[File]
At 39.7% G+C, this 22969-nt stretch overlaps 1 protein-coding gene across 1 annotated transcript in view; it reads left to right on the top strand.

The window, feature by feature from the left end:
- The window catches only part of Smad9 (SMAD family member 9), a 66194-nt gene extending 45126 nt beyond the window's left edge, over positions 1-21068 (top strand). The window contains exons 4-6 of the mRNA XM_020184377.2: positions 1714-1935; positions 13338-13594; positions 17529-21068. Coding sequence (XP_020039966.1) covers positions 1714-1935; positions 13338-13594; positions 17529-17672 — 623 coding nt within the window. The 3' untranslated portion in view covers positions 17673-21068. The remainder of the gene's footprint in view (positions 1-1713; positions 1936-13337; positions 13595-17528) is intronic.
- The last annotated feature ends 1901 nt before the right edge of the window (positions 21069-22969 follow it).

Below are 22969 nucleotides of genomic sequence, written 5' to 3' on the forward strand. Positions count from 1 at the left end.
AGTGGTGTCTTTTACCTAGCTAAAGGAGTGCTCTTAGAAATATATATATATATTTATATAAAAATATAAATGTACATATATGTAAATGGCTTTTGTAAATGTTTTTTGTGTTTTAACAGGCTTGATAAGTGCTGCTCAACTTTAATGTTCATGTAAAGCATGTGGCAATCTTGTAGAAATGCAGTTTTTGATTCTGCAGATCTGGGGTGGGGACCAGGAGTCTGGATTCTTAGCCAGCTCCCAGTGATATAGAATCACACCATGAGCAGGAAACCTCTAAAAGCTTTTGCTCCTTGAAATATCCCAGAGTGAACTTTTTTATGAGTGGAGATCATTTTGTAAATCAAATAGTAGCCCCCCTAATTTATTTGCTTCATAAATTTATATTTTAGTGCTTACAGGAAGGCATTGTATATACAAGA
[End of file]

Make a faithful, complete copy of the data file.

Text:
At 39.7% G+C, this 22969-nt stretch overlaps 1 protein-coding gene across 1 annotated transcript in view; it reads left to right on the top strand.

The window, feature by feature from the left end:
- The window catches only part of Smad9 (SMAD family member 9), a 66194-nt gene extending 45126 nt beyond the window's left edge, over positions 1-21068 (top strand). The window contains exons 4-6 of the mRNA XM_020184377.2: positions 1714-1935; positions 13338-13594; positions 17529-21068. Coding sequence (XP_020039966.1) covers positions 1714-1935; positions 13338-13594; positions 17529-17672 — 623 coding nt within the window. The 3' untranslated portion in view covers positions 17673-21068. The remainder of the gene's footprint in view (positions 1-1713; positions 1936-13337; positions 13595-17528) is intronic.
- The last annotated feature ends 1901 nt before the right edge of the window (positions 21069-22969 follow it).

Below are 22969 nucleotides of genomic sequence, written 5' to 3' on the forward strand. Positions count from 1 at the left end.
AGTGGTGTCTTTTACCTAGCTAAAGGAGTGCTCTTAGAAATATATATATATATTTATATAAAAATATAAATGTACATATATGTAAATGGCTTTTGTAAATGTTTTTTGTGTTTTAACAGGCTTGATAAGTGCTGCTCAACTTTAATGTTCATGTAAAGCATGTGGCAATCTTGTAGAAATGCAGTTTTTGATTCTGCAGATCTGGGGTGGGGACCAGGAGTCTGGATTCTTAGCCAGCTCCCAGTGATATAGAATCACACCATGAGCAGGAAACCTCTAAAAGCTTTTGCTCCTTGAAATATCCCAGAGTGAACTTTTTTATGAGTGGAGATCATTTTGTAAATCAAATAGTAGCCCCCCTAATTTATTTGCTTCATAAATTTATATTTTAGTGCTTACAGGAAGGCATTGTATATACAAGA